The 295-feet MV Caledonian Sky damaged an estimated 17,222 square feet of coral reefs in Raja Ampat in West Papua province last March 4 when it ran across the area at low tide, according to an evaluation team.
An official evaluation team found that the ship had been caught in low tide despite being equipped with modern Global Positioning System and radar instruments, according to team member Ricardo Tapilatu, head of the research center for pacific marine resources at the University of Papua.
Raja Ampat is a popular diving spot.
The damage to the slow-growing hard corals is likely to take decades to fix, and the compensation fund will be used to assist with the rehabilitation of the reef, along with the possibility of installing buoys to prevent ships from sailing too close to the reef in future.
The team said that ship owner Noble Caledonia has to pay $1.28 million to $1.92 million in compensation after the ecosystem of the marine sanctuary had been affected. They found out that the episode destroyed the marine's habitat especially the eight coral species discovered in the reef, which include the stony Acropora, Porites, Montipora and Stylophora family.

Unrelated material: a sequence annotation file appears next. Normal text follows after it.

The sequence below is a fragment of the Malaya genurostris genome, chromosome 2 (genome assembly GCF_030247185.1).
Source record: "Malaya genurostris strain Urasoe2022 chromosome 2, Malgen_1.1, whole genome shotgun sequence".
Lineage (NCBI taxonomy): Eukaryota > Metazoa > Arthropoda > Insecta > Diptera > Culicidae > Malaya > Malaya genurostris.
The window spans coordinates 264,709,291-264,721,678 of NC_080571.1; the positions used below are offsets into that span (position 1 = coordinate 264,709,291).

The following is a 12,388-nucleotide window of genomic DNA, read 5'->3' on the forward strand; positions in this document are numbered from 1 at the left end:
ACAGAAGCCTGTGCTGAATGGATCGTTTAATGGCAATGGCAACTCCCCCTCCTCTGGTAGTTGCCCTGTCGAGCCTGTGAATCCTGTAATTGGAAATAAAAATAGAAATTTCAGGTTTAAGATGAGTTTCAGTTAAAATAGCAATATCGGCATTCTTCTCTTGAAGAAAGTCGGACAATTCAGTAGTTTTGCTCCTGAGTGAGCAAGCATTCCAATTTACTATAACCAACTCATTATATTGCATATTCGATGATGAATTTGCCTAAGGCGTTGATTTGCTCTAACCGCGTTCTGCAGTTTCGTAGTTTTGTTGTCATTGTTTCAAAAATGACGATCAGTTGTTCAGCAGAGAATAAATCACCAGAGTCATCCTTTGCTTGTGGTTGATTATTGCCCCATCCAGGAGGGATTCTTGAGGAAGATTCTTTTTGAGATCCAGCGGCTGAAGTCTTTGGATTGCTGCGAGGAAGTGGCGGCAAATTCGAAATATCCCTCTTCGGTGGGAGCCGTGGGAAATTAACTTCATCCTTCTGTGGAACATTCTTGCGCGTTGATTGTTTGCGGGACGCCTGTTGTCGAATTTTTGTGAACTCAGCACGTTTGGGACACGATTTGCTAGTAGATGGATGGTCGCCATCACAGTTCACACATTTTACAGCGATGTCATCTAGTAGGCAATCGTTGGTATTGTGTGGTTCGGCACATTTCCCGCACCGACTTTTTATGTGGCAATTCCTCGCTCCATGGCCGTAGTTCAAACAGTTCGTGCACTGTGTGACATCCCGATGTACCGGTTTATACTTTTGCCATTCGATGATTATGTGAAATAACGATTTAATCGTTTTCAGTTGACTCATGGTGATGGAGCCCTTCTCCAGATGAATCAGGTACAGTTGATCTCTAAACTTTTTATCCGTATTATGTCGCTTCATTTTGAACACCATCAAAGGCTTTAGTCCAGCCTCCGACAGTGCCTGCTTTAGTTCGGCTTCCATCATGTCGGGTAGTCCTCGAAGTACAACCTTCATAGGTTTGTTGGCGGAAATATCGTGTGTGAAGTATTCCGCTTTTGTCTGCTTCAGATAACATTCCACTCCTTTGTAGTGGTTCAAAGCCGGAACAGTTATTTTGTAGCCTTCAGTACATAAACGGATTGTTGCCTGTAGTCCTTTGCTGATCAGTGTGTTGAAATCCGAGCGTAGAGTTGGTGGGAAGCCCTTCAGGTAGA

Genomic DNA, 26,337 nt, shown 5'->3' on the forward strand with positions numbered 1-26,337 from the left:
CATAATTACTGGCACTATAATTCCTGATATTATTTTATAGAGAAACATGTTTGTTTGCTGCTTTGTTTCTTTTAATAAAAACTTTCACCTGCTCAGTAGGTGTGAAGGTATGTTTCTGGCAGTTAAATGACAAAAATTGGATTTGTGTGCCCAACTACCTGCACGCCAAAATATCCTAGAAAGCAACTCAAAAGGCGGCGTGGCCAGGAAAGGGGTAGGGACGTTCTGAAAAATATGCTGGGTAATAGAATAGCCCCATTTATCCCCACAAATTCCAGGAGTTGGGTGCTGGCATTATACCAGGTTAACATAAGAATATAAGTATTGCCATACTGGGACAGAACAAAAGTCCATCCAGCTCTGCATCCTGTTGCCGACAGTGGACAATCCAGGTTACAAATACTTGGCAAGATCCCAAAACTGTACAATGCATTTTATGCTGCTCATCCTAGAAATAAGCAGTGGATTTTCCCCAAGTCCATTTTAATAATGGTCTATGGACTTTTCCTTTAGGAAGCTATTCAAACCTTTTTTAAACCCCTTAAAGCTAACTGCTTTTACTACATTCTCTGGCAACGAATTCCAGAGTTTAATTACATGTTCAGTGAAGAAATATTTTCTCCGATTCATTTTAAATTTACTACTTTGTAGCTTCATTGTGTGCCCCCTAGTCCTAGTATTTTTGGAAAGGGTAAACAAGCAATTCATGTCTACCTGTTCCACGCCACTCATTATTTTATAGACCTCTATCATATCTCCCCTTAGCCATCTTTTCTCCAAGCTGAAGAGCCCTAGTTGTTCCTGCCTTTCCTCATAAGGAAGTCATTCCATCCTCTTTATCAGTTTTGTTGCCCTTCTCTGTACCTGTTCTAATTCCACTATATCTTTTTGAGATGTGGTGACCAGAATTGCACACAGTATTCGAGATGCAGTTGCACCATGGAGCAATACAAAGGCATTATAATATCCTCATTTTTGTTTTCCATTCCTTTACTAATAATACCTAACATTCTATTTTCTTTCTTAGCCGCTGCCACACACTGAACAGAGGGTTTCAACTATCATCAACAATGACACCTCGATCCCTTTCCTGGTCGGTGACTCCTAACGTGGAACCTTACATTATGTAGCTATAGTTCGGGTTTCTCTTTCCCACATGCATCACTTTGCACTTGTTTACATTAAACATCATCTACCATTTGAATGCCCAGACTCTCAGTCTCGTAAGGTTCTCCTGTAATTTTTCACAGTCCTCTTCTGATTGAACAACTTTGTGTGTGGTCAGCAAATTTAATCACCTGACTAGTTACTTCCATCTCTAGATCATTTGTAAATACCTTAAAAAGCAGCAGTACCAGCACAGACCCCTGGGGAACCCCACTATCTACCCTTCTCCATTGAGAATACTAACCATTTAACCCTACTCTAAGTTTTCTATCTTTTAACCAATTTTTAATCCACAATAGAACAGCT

"Anchor damage from ships like these is bad enough", the web post continued, "but actually grounding a ship on a reef takes it to a whole new level".
Caledonian Sky, weighing 4,290 tons, was carrying102 passengers as well as 79 crew on a 16-night trip from Papua New Guinea to the Philippines.
ACLU plans 'resistance' rally, march during Trump's Nashville visit
He repeatedly hinted throughout the campaign that he might continue to hold rallies as president. President Trump speaks on the telephone in the Oval Office of the White House, Jan. 28.
Mr Victor Nikijuluw, marine programme director at environmental group Conservation International Indonesia, said: "Even when (the reefs) grow back, they will not be as pristine as they were before".
Noble Caledonia, the company that owns the ship, has since stated a fund to help the local population and is working with experts and the Indonesian government to determine a "fair and realistic" settlement to cover the damage.
The ship has since been refloated and the company said that based on the inspection "the hull was undamaged and remained intact".
Locals were upset and enrage by the damaged done to the corals.
The ship itself "did not take on water, nor was any pollution reported as a result of the grounding", said the company.
Laura Resti of Raja Ampat's homestay association said what occurred was "counterproductive" for their local tourism aspirations, as coral reefs mainly draw in the crowds visiting the national park.
The remote archipelago of Raja Ampat - which means Four Kingdoms in Indonesian - lies between the Pacific and Indian oceans.